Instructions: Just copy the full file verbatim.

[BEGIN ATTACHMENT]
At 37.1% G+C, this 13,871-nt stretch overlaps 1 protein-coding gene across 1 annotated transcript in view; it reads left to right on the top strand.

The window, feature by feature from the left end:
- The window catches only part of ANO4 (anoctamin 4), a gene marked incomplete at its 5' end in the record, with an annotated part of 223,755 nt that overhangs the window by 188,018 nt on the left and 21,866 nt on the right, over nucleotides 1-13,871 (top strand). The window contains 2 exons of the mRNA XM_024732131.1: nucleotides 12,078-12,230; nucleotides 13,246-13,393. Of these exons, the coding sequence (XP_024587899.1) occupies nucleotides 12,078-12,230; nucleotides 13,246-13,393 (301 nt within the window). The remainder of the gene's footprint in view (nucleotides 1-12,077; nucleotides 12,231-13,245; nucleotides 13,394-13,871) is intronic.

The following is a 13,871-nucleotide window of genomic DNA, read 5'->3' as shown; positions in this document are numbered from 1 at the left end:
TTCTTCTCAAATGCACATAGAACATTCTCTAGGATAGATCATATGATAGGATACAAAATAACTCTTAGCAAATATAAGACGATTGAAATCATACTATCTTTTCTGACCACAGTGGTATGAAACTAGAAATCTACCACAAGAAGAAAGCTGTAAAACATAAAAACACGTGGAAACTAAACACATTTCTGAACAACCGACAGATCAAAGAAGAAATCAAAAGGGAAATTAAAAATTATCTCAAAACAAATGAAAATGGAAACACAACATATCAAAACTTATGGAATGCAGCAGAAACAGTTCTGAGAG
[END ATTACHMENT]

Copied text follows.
At 37.1% G+C, this 13,871-nt stretch overlaps 1 protein-coding gene across 1 annotated transcript in view; it reads left to right on the top strand.

The window, feature by feature from the left end:
- The window catches only part of ANO4 (anoctamin 4), a gene marked incomplete at its 5' end in the record, with an annotated part of 223,755 nt that overhangs the window by 188,018 nt on the left and 21,866 nt on the right, over nucleotides 1-13,871 (top strand). The window contains 2 exons of the mRNA XM_024732131.1: nucleotides 12,078-12,230; nucleotides 13,246-13,393. Of these exons, the coding sequence (XP_024587899.1) occupies nucleotides 12,078-12,230; nucleotides 13,246-13,393 (301 nt within the window). The remainder of the gene's footprint in view (nucleotides 1-12,077; nucleotides 12,231-13,245; nucleotides 13,394-13,871) is intronic.

The following is a 13,871-nucleotide window of genomic DNA, read 5'->3' as shown; positions in this document are numbered from 1 at the left end:
TTCTTCTCAAATGCACATAGAACATTCTCTAGGATAGATCATATGATAGGATACAAAATAACTCTTAGCAAATATAAGACGATTGAAATCATACTATCTTTTCTGACCACAGTGGTATGAAACTAGAAATCTACCACAAGAAGAAAGCTGTAAAACATAAAAACACGTGGAAACTAAACACATTTCTGAACAACCGACAGATCAAAGAAGAAATCAAAAGGGAAATTAAAAATTATCTCAAAACAAATGAAAATGGAAACACAACATATCAAAACTTATGGAATGCAGCAGAAACAGTTCTGAGAG